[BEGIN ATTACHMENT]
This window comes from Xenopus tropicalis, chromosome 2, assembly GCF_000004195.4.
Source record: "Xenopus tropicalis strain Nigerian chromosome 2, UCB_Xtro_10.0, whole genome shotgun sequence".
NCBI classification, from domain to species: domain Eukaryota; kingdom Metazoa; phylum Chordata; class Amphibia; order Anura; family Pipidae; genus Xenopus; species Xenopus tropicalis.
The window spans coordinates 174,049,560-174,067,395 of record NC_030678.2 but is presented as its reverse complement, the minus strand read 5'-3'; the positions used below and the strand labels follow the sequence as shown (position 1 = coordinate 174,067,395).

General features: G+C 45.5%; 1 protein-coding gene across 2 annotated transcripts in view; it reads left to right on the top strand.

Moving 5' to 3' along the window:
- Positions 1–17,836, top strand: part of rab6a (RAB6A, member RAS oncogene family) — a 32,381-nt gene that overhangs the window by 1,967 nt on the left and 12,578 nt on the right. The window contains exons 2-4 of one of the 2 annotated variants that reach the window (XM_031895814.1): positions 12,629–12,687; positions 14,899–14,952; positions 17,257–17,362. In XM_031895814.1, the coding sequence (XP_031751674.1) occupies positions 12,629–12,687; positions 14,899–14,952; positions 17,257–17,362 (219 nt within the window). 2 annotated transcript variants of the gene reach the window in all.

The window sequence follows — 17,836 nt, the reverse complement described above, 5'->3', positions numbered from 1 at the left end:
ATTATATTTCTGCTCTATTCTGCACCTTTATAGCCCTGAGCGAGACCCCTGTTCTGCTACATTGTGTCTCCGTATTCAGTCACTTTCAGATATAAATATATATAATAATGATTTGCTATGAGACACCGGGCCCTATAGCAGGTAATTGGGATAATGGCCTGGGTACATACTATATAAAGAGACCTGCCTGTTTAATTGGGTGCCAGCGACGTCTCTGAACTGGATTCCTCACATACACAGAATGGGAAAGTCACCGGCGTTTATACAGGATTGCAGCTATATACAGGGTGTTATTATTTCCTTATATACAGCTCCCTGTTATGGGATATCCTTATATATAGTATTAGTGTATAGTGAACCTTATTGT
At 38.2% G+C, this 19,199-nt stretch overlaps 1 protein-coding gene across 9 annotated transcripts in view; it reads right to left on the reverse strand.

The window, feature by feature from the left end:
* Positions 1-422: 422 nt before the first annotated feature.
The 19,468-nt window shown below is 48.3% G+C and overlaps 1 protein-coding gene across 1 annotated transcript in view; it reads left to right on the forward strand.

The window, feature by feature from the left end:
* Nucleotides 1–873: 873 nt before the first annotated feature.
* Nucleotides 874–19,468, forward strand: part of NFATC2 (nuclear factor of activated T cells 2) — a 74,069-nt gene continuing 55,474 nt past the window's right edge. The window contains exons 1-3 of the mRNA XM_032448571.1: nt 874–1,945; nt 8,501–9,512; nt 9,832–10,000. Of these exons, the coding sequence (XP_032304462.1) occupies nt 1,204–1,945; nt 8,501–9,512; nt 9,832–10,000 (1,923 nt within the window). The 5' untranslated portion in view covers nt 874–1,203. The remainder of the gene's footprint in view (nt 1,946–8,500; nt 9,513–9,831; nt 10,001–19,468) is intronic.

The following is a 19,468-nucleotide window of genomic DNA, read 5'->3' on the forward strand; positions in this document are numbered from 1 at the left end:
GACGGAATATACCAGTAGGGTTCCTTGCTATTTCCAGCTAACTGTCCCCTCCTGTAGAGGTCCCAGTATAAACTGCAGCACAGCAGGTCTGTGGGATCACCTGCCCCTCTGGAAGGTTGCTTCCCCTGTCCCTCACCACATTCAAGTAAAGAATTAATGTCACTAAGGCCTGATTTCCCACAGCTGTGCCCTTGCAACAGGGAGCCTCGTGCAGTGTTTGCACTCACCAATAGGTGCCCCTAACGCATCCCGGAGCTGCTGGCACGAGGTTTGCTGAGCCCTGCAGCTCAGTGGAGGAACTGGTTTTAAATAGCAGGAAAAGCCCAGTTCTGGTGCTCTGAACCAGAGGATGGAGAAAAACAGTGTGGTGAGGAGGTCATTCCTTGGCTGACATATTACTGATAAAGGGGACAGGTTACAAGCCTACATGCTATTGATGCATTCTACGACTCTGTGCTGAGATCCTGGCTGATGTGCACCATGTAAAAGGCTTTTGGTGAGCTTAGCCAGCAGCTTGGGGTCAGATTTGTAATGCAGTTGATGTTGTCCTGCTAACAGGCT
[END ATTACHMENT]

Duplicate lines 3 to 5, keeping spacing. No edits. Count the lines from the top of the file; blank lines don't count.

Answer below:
NCBI classification, from domain to species: domain Eukaryota; kingdom Metazoa; phylum Chordata; class Amphibia; order Anura; family Pipidae; genus Xenopus; species Xenopus tropicalis.
The window spans coordinates 174,049,560-174,067,395 of record NC_030678.2 but is presented as its reverse complement, the minus strand read 5'-3'; the positions used below and the strand labels follow the sequence as shown (position 1 = coordinate 174,067,395).

General features: G+C 45.5%; 1 protein-coding gene across 2 annotated transcripts in view; it reads left to right on the top strand.